The Christian life consists in carrying-out many small acts of service using the gifts and talents we have been given. Each one of us is given what God knows we need for this life; the crucial part is, that we know how to use what we have for the glory of God and benefit of others. The man who can be trusted in little things will be trusted in great.
The liturgy of this Sunday calls to mind once again the limitless mercy of God: a God who forgives and takes delight in finding and bringing home the lost sheep. We see in the First Reading how Moses interceded with God on behalf of the Chosen People. They had strayed from the Covenant even while Moses was conversing with God on the top of Mount Sinai. Moses makes no attempt to excuse the people’s sin. He relies instead on the ancient promise of God and His great mercy. Many centuries later St Paul was to experience this in his own life, which he describes to Timothy in the words of the Second Reading: I myself am the greatest of sinners: and if this mercy has been shown to me, it is because Jesus Christ meant to make me the greatest evidence of his inexhaustible patience for all the other people…
In the Gospel of this Sunday, Jesus speaks about the requirements of following Him, and since He has called each one of us, we must be attentive. Whenever a person accepts a great undertaking, make an appraisal of the situation ahead; we look at the road and asses how we might proceed. The Way of Jesus is the Way of the Cross, as he repeatedly reminds us. September is the month of the Holy Cross; the feast is celebrated this Saturday, 14th. We celebrate an instrument of terrible torture and death because by the Cross Jesus triumphs over sin and death. One of the most famous and best-loved images of the Tree of Life is found in the Basilica of San Clemente, Rome.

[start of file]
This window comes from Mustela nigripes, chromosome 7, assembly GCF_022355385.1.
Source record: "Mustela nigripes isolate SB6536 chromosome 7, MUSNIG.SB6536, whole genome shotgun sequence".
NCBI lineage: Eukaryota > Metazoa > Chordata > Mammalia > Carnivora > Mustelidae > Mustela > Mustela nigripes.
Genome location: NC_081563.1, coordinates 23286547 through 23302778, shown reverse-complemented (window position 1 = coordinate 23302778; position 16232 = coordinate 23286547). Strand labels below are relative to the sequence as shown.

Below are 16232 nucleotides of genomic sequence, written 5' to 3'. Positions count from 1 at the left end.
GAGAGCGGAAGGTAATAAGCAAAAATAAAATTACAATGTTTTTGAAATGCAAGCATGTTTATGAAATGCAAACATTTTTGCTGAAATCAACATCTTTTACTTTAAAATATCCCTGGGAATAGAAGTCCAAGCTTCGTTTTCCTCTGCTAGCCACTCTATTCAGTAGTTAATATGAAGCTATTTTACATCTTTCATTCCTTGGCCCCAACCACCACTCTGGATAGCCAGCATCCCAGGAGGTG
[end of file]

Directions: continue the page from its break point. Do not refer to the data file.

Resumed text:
On every occasion possible, our Lord takes the opportunity to remind the Pharisees of the need for humility, the need to know our place before God. He does this through a variety of teachings, and in the Gospel of this Sunday, in the parable of the banquet. Why is it that our natural inclination is to seek the first place? We all have natural ambition, and there is nothing bad about that, but it needs to be tempered with humility and the true knowledge that we have of ourselves, seeing ourselves all the while, as God sees us. This is what the Readings at Mass this Sunday remind us.